Can AI Read Minds?

by James Wallace Harris, 5/24/23

We’ve known for a long time that we can’t trust what we read. And now with AI-generated art, we must suspect every photo and video we see. I’m even suspicious when the news comes from a scientific journal.

Recent reports claim that AI programs using fMRI (functional magnetic resonance imaging) brain scans can generate text, images, and even videos. In other words, it appears that AI can read our minds. See the paper: “Cinematic Mindscapes: High-quality Video Reconstruction from Brain Activity” by Zijiao Chen, Jiaxin Qing, and Juan Helen Zhou. Even though this is a scientific paper it is readable if you aren’t a scientist, however it is dense and leaves out a lot I would like to know. I hope they make an episode of NOVA on PBS about it because I would love to see how this experiment was done step-by-step.

The press is claiming this means AI technology can read our minds. I’m thinking this is a magic trick and I want to figure out how it works.

I find this tremendously hard to believe that AI will be able to read our minds. fMRI scans measure blood flow or blood-oxygen-level dependent (BOLD) readings. They look like this:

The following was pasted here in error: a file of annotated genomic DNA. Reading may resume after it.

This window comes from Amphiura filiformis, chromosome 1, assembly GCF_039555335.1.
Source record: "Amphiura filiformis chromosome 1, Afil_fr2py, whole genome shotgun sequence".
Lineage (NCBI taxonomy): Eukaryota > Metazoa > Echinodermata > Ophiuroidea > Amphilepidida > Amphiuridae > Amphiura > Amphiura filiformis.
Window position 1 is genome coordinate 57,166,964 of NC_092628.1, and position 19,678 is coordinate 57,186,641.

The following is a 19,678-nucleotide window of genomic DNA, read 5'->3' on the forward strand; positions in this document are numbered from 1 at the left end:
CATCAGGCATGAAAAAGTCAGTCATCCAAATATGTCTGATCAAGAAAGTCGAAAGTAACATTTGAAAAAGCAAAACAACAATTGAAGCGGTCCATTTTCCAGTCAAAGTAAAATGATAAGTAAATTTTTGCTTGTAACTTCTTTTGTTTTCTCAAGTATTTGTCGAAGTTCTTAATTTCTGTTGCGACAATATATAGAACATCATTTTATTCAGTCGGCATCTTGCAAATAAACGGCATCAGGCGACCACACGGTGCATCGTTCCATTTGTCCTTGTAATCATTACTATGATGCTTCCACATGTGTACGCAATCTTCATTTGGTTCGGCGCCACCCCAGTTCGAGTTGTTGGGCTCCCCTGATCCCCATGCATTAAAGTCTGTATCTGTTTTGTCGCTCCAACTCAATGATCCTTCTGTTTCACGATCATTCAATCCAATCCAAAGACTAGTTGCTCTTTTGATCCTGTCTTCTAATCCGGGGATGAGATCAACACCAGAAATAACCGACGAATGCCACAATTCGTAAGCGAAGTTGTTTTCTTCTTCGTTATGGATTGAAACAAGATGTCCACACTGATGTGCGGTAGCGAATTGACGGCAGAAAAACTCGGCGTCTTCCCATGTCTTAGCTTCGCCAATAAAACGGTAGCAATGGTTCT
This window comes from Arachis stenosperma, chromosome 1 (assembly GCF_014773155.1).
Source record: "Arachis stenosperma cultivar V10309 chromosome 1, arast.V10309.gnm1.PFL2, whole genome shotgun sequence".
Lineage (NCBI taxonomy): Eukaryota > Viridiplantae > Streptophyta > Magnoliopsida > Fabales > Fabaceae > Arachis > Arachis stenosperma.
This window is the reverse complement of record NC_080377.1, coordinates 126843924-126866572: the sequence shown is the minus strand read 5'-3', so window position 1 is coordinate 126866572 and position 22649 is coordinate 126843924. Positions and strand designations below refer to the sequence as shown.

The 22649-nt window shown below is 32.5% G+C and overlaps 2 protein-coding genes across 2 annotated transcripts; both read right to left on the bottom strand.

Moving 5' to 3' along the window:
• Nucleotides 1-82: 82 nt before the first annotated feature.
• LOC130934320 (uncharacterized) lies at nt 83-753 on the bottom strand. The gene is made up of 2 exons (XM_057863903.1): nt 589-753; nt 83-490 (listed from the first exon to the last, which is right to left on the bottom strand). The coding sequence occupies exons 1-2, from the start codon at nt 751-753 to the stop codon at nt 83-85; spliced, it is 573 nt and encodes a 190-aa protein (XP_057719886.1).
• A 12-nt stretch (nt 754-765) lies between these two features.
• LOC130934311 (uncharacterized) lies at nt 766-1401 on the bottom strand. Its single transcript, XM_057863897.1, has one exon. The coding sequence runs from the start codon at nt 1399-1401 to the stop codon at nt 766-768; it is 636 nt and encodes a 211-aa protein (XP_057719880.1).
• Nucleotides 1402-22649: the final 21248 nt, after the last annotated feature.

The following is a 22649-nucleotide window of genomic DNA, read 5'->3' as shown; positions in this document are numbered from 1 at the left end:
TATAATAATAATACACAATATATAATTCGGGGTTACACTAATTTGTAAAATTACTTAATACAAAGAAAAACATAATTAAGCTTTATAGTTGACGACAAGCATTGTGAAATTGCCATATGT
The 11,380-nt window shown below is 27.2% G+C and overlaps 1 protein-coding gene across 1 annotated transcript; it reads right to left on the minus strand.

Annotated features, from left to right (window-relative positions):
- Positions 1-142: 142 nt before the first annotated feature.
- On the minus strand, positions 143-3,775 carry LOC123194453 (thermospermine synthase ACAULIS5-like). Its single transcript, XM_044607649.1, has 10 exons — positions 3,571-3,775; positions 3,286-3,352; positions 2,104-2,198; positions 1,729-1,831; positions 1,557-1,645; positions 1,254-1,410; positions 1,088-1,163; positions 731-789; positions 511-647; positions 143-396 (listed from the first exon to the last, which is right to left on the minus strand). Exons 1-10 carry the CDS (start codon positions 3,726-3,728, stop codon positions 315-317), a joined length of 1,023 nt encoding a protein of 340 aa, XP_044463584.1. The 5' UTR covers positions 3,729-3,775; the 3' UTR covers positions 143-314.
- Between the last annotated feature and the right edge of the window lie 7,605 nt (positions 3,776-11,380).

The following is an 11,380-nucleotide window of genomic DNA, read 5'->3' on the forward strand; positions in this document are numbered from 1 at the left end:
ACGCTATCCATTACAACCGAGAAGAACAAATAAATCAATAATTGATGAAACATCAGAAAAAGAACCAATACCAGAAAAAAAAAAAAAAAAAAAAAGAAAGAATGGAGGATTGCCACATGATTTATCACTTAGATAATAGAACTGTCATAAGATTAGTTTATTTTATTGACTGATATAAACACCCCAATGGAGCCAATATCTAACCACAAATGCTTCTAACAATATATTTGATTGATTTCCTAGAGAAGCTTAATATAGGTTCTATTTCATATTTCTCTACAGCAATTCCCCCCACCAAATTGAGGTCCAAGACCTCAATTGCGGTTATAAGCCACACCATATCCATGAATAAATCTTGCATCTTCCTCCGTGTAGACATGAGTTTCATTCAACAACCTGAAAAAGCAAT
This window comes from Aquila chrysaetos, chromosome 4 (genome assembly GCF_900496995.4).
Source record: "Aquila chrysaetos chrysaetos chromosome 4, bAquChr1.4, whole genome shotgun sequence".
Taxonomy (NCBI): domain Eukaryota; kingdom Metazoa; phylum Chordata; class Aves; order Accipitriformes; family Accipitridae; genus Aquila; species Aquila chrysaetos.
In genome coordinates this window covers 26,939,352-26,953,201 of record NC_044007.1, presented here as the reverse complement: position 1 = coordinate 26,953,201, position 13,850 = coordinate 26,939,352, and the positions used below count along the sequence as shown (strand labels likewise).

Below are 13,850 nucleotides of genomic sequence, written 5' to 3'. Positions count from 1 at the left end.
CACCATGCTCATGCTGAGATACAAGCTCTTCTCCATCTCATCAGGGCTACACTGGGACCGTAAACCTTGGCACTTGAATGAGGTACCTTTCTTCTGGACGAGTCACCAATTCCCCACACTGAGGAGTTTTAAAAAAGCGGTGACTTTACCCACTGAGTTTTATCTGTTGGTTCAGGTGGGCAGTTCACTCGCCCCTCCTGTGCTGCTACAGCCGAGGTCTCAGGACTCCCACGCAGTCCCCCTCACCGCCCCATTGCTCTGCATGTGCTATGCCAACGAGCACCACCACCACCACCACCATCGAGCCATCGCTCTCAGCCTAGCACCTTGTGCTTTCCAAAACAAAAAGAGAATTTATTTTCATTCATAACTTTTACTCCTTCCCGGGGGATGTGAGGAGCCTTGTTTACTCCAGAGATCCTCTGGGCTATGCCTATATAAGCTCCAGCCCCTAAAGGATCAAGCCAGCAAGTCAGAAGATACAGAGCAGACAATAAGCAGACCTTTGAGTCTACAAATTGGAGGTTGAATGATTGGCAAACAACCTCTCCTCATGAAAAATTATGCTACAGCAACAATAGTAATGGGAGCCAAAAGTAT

I just don’t believe there’s enough information in such images to generate an image of what’s in a person’s mind’s eye. However, I thought about how it might be possible to get the results described in this experiment.

These scientists showed photos or videos to people while being scanned by an fMRI machine. They used AI to analyze the scans and then another AI program, Stable Diffusion, to generate pictures and videos that visually interpret what the first AI program said about the scans.

An analogy is sound recordings to vinyl records. Sound is captured with a microphone and is converted to grooves on a record. Then a record player plays the record and the groves are converted back into sound. If you look at this photo of the grooves in a record it’s hard to imagine it could reproduce The Beatles or Beethoven but they can.

Should we really believe that we can invent a machine that decodes the coding in our brains? For such a machine to work we have to assume our brains are like analog recording devices and not digital. That seems logical. Okay, I can buy that. What I can’t believe is there’s enough information in the fMRI scans to decode. They seem too crude. When we look at a smiling dog and create an image of it in our head, that mental image can have far more details than the patterns we see in the blood flow in our brains. I don’t think they are like the grooves in a record.